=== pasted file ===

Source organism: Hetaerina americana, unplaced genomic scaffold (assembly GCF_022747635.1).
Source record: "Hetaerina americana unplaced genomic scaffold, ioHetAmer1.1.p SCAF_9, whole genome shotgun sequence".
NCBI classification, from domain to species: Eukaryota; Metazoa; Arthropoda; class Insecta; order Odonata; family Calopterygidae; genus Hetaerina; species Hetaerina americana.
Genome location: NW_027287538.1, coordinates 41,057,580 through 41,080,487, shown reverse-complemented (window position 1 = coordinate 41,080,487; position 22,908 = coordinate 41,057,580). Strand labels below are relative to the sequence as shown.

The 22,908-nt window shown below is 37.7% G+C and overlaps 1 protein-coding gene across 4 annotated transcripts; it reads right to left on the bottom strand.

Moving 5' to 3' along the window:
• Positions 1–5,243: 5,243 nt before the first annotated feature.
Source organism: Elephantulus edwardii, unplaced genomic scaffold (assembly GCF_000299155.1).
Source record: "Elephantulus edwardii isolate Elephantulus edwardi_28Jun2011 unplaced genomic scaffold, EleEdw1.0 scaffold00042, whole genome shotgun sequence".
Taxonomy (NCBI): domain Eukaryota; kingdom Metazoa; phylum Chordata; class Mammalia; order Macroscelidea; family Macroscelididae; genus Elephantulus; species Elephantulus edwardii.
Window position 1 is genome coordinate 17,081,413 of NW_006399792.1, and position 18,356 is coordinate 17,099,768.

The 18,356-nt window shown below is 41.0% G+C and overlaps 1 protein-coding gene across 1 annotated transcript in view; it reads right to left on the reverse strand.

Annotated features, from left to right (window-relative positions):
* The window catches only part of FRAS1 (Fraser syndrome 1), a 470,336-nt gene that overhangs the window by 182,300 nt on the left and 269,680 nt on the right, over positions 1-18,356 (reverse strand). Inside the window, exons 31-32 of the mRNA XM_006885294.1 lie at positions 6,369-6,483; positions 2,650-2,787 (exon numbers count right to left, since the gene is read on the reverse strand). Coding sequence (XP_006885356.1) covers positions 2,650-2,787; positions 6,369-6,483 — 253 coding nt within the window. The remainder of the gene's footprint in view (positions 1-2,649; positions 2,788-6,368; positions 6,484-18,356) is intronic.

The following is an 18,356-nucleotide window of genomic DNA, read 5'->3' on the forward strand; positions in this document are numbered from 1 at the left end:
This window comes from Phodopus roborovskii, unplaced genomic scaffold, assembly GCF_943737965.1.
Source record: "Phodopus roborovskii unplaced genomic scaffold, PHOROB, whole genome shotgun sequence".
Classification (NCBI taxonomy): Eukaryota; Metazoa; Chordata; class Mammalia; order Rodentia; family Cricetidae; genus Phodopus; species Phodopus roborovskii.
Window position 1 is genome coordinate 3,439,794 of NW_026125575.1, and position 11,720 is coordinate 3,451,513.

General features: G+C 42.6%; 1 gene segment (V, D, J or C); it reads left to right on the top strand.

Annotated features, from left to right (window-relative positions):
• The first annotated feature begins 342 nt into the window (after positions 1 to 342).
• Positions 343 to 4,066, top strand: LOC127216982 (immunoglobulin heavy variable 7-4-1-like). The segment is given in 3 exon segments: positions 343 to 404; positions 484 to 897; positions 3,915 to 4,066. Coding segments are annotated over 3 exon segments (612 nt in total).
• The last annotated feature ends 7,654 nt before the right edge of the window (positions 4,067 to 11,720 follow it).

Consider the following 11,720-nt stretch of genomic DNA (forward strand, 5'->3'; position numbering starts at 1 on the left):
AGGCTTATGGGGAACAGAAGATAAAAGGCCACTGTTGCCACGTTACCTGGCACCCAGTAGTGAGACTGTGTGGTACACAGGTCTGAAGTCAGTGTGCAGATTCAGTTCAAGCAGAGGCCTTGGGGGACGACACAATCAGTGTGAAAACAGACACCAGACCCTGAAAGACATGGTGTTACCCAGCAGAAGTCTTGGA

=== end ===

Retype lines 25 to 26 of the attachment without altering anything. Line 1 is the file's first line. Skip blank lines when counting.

Consider the following 11,720-nt stretch of genomic DNA (forward strand, 5'->3'; position numbering starts at 1 on the left):
AGGCTTATGGGGAACAGAAGATAAAAGGCCACTGTTGCCACGTTACCTGGCACCCAGTAGTGAGACTGTGTGGTACACAGGTCTGAAGTCAGTGTGCAGATTCAGTTCAAGCAGAGGCCTTGGGGGACGACACAATCAGTGTGAAAACAGACACCAGACCCTGAAAGACATGGTGTTACCCAGCAGAAGTCTTGGA